The festive season usually is a peak time for money transfers – many people want to support their families by sending them money. But what is the best way to do so and what are the key points you should be aware of?
Today we have a great choice of applications to send money across the globe – most of them have the same functionality, similar UI/UX, and even fees in many cases are the same. So, what to consider and how to make the right choice?
Key criteria are the following – transaction limit, delivery speed, foreign exchange rate, transaction fee, coverage, and recipient credentials.
So, let`s start with transaction limit – it very much depends on the way you are using the app – if you went through the full KYC (Know Your Customer) procedure – you will have higher limits to send money compared to cases when you can just download the app and send funds without proper identification. Also, it depends on recipient credentials – if you are sending money to the bank account the limit will be higher if, for example, you are using a mobile wallet or credit card.
Delivery speed – time from pressing send button in your app to the moment when money will be credited to your recipient account. Usually, money travels within a day. It may vary from instant credit (within seconds) to a couple of hours. In some cases, when traditional bank rails (like SWIFT) are used – it may be one or two days. Why it is important? Because the speed of delivery could impact the fees – faster transfers may cost higher than its slower option.
Foreign exchange rate or FX – this is the most important thing you have to pay attention to. Foreign exchange in money transfer transactions means the exchange rate that your service provider will apply to convert your home currency into recipient currency. The rate is applied to the amount in full and that’s why it is more important than the transaction fee.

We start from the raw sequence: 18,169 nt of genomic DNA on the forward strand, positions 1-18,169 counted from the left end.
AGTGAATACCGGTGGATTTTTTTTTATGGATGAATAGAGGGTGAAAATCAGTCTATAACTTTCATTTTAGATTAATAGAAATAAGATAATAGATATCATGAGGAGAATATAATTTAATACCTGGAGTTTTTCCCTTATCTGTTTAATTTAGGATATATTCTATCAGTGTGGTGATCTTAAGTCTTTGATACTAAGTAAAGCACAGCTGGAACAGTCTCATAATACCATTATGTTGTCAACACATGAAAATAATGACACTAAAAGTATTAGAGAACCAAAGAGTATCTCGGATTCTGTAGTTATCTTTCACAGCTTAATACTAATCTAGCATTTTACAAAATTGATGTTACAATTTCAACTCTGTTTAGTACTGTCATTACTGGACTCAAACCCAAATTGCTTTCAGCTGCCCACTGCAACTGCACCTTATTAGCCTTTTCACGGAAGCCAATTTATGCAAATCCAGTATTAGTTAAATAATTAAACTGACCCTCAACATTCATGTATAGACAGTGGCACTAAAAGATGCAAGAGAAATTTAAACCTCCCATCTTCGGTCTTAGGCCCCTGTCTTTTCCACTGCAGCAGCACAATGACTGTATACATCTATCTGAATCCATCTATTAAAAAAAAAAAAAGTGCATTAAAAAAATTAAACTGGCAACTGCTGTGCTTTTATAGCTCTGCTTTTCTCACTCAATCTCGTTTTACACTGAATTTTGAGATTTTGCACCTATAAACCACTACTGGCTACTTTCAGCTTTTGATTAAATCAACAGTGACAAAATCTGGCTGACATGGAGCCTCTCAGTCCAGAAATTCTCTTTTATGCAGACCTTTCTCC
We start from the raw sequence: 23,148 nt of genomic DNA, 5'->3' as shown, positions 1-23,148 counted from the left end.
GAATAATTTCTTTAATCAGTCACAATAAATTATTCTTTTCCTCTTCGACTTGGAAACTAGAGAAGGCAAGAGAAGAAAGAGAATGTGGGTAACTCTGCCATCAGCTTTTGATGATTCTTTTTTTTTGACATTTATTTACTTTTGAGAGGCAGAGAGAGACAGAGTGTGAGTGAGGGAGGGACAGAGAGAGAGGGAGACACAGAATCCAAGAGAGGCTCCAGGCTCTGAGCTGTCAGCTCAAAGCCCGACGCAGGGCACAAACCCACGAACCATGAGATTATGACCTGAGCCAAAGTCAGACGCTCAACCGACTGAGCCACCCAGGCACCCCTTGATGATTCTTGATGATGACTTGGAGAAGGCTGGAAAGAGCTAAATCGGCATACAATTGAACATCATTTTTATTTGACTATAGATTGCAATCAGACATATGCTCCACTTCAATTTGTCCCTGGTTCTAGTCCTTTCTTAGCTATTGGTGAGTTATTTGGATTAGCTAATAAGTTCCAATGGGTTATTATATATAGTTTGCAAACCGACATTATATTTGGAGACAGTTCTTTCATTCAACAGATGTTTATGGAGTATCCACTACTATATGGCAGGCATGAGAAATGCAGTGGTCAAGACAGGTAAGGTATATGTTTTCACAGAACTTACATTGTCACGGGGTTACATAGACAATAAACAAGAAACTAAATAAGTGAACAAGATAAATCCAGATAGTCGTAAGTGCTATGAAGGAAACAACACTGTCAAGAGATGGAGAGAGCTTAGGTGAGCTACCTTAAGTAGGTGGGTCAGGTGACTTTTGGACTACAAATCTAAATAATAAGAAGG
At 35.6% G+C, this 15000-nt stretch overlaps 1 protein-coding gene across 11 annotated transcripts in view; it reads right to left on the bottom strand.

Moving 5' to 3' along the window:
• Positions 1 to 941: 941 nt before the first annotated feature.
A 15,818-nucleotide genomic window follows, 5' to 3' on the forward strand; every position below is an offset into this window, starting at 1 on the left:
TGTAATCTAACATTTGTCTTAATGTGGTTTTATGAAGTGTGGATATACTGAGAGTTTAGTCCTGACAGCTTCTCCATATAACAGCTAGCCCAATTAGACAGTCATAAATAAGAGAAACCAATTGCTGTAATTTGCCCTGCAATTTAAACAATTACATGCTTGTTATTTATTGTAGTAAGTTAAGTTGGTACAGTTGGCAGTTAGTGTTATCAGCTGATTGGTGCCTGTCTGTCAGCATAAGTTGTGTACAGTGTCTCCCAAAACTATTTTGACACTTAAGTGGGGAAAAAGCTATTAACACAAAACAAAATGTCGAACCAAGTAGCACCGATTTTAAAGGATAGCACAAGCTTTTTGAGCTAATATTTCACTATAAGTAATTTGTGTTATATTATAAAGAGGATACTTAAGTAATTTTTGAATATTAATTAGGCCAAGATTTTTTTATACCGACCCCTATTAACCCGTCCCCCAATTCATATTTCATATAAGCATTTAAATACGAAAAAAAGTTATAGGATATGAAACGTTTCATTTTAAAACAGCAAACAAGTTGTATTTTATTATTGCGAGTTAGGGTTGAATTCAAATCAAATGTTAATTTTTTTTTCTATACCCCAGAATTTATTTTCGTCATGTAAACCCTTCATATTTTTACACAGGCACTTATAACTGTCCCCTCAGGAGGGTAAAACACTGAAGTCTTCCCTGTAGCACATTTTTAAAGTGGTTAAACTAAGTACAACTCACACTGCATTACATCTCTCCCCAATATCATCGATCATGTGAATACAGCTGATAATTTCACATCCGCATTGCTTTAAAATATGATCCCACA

Transaction fee is another metric that helps us to make the right choice of a service provider. I would suggest to go for a flat fee (fixed) per transfer rather than a percentage (variable) fee. Cost transparency is what really matters in cross-border money transfers. Also, don’t forget to make sure that the recipient will not be charged for incoming transfer. Always good to be aware of the final cost of service before transfer rather than be surprised after it happened, right?
Coverage of the service – it is a simple metric – you would not be able to send money to a country where your service provider has no presence. But also, on top of that – there is some geographical identity that most of the providers have. Meaning some of them are focused on EU corridors (like TransferGo and Wise), some – on North America (like Remitly), and others have better coverage in CIS countries like Paysend. That means that for key corridors this service provider might offer better conditions in terms of fees, FX and delivery speed.
Recipient credentials – last but not the least important point. And it’s all about convenience – you want to send money to a credit card that your recipient will be able to spend immediately or it will be a bank account that might require some additional steps like cash withdrawal etc. The Pandemic clearly defined a trend that physical branches are not relevant anymore and everything should happen online.
In our next publications, we will review and compare the money transfer applications of key providers. Stay tuned with Finsmarta!